Wednesday, January 27, 2010

#133 - Get ready for the "Splinternet"

Hold on to your seats folks, everything is about to change. Believe it or not, we've been on a fairly cushy ride for the last 15 years with the rise of the Internet. As the Web produced more and more and more convenient technology for us to consume, we got used to the fact that it was being developed under the premise that devices/programs/hardware/software/applications - everything - should, could and would work together. Does anyone besides me remember the dark ages when we couldn't even file share between a Mac and a PC? Oh, the horror!

But seriously, weren't we all happier when our technologies started to mesh? Now, it appears we are headed backwards, sideways and in every other direction. Competition has reared its ugly head and it's making my life more confusing and more complicated. How about you?

Google led the way in the technological revolution that made searching (and finding) anything and everything on the web - soooo easy. All our "stuff" started working in unison and it was good. Today, a number of prominent bloggers, like Seth Godin, and Josh Bernoff at Groundswell, have dubbed the Internet, the "Splinternet," as new technology spreads our accessibility in different directions. Clever, clever. I loved Seth's posts yesterday, too. (And highly recommend his new book" LinchPin - available at

The catalyst for change this time is Apple. What am I talking about? Well, if you haven't guessed by now, it's the hot story of the day - Apple's dramatic introduction of the new iPad - their Tablet device - which competes with Amazon's Kindle. Before you shake your head and think this is just another non-event, just peruse some of last night's buzz. I read so many posts on the subject that my head started to spin like Linda Blair in The Exorcist - but the experts seem to have reached concensus. These competing technologies are not a good thing.

Here's a good Huffington Post article succinctly giving us the five W's (that's Who, What, When, Where, and Why, for non-journalists). Check it out:

After reading all the blogs, columns and webzines, I get it. This is a major change and it will ultimately affect us all.

For instance, did you know that Apps for the iPhone won't necessarily work on the new Google droid? Or, that a book published for the Kindle isn't readable on the new iPad? Didn't this really start with the introduction of Blu-Ray? (My DVD player was working just fine; then HD came out and, like so many, I just had to upgrade.) Why can't all of these technologies just get along? And no, you can't play a Blu-ray disc on anything other than a Blu-Ray player. So, just how many ways do I need to be able to watch a movie?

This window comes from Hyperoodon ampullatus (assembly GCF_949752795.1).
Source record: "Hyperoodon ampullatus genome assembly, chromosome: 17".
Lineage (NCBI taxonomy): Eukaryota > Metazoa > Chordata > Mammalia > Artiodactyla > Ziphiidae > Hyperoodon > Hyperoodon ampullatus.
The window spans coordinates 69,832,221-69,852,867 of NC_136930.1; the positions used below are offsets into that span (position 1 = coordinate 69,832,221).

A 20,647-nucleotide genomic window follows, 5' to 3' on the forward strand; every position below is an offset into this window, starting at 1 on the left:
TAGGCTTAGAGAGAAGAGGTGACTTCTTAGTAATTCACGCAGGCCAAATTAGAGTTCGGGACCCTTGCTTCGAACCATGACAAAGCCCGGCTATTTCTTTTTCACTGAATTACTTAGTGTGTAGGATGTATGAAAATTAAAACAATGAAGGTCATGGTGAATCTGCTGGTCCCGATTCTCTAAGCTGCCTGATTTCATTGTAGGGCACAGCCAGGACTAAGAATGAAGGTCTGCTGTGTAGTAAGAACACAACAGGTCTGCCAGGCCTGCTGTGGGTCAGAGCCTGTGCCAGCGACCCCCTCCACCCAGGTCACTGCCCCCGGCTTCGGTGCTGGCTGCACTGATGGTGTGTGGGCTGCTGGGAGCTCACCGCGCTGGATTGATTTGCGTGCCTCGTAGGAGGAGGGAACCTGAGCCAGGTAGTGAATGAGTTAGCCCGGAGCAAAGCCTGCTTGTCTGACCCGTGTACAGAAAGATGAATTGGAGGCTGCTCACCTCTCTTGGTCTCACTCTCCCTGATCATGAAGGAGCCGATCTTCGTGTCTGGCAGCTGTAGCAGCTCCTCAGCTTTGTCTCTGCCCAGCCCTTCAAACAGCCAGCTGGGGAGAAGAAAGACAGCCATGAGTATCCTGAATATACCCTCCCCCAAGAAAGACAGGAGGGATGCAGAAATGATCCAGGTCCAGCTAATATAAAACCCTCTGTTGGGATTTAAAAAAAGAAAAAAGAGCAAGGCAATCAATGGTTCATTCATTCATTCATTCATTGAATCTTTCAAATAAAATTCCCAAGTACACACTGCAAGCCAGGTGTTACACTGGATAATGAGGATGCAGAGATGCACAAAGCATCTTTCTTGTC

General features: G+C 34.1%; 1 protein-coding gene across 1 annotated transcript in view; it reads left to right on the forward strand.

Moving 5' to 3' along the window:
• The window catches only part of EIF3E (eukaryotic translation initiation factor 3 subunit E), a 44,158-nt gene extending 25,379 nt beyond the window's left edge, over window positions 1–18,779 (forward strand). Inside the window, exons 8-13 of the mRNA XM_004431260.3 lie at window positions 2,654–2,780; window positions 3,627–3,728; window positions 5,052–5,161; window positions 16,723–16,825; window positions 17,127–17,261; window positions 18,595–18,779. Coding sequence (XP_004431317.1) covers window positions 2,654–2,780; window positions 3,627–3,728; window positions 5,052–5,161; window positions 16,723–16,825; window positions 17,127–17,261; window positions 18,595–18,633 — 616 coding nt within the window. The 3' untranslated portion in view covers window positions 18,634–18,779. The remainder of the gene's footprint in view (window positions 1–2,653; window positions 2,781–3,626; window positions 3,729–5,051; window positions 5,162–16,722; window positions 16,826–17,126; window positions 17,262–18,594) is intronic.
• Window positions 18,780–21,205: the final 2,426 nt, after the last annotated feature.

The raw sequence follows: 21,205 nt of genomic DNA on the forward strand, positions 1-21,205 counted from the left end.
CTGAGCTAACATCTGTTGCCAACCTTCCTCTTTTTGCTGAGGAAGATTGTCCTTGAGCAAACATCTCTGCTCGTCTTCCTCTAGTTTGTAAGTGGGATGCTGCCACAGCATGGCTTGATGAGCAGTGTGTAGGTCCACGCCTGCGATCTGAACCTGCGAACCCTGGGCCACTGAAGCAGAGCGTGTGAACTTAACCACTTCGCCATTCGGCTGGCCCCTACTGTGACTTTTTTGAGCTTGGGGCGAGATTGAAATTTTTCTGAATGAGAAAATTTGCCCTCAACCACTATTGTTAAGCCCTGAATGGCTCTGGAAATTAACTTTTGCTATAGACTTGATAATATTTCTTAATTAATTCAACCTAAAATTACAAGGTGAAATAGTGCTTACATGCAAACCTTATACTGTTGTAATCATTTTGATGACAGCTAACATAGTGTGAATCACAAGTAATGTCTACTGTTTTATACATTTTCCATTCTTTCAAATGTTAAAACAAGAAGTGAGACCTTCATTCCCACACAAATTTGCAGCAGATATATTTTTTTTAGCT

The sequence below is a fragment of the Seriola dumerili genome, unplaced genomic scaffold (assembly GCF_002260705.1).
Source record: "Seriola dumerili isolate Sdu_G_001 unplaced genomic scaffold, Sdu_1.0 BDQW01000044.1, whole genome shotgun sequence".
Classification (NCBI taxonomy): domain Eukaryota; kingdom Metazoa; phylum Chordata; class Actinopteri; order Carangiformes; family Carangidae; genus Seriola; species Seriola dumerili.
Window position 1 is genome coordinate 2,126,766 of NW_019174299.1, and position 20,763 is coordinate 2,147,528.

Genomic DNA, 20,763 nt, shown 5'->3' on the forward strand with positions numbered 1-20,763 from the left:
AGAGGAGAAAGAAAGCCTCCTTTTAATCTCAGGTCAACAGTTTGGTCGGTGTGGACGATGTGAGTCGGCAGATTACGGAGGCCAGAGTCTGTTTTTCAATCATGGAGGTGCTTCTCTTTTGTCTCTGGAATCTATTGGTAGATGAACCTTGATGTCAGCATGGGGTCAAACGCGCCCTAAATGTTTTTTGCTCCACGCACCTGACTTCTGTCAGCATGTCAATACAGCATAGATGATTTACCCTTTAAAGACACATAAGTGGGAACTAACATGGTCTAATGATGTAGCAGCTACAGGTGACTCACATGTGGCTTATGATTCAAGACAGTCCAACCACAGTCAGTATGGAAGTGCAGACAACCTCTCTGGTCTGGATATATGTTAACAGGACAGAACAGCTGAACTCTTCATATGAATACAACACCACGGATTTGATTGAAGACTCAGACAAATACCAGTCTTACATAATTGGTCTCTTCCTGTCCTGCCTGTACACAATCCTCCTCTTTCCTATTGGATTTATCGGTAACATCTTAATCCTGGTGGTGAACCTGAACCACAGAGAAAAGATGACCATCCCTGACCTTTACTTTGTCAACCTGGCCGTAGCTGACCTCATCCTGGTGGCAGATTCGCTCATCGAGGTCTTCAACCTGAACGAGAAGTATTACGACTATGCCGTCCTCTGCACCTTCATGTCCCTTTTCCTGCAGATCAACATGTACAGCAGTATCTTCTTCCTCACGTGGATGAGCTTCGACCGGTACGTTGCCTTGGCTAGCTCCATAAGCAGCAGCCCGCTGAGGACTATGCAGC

Major corporations have invested millions to develop mobile applications that now - suddenly - will not work for everyone. Let's make up our minds. Even better, let's go back to "sharing" and collaborating on technology that works interchangeably - on every device. That's what the World Wide Web was all about. We wanted to make things easier, not more confusing.

My heart goes out to all the software developers, brand managers and marketing directors who are dealing with the fall-out from these new mobile platforms. It feels like something new is being introduced every week. When some users have iPads and others have Kindle, then the challenges of both production and marketing become more difficult - for everyone.

Life lesson: The best piece of advice for consumers (and companies), is to choose your platforms and your devices very carefully. You need to know exactly who supports what before you respond to the hype, rushing out to buy the latest and greatest. As with everything in life, the choices you make today really do matter tomorrow.

Follow up to my previous post - Check out this link which summarizes Google's decision to pull out of China. I couldn't possibly write it better, so I'm sharing this brief article which ties up the issues outlined in my previous post:

Home School Producst from Jostens

no one deals like we do!


  1. Didn't Apple introduce the iPad?

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  3. EB - thanks for the heads up! That was a "find and replace" induced typographical error - my apologies!

    And Jet, I sure appreciate the compliment.

    To anyone interested, here's a GREAT follow up blog on this topic from Josh Bernoff - the Forrester Research superstar. Check it out at: